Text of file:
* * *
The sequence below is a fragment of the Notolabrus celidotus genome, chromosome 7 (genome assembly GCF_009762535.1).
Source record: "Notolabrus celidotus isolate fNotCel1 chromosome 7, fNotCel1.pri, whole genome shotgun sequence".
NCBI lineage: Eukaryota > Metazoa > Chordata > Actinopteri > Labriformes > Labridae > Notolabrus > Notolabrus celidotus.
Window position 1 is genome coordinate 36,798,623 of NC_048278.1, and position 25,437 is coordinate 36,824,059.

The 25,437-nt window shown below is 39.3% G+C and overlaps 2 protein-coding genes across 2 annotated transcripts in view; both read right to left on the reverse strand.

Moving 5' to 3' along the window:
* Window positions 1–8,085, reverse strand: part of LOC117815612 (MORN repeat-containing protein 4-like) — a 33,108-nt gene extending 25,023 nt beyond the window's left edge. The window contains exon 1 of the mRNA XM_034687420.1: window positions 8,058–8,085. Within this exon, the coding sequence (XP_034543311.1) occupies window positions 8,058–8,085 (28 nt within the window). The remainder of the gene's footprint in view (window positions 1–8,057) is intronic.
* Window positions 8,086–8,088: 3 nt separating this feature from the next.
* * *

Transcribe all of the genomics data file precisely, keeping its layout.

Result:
The sequence below is a fragment of the Notolabrus celidotus genome, chromosome 7 (genome assembly GCF_009762535.1).
Source record: "Notolabrus celidotus isolate fNotCel1 chromosome 7, fNotCel1.pri, whole genome shotgun sequence".
NCBI lineage: Eukaryota > Metazoa > Chordata > Actinopteri > Labriformes > Labridae > Notolabrus > Notolabrus celidotus.
Window position 1 is genome coordinate 36,798,623 of NC_048278.1, and position 25,437 is coordinate 36,824,059.

The 25,437-nt window shown below is 39.3% G+C and overlaps 2 protein-coding genes across 2 annotated transcripts in view; both read right to left on the reverse strand.

Moving 5' to 3' along the window:
* Window positions 1–8,085, reverse strand: part of LOC117815612 (MORN repeat-containing protein 4-like) — a 33,108-nt gene extending 25,023 nt beyond the window's left edge. The window contains exon 1 of the mRNA XM_034687420.1: window positions 8,058–8,085. Within this exon, the coding sequence (XP_034543311.1) occupies window positions 8,058–8,085 (28 nt within the window). The remainder of the gene's footprint in view (window positions 1–8,057) is intronic.
* Window positions 8,086–8,088: 3 nt separating this feature from the next.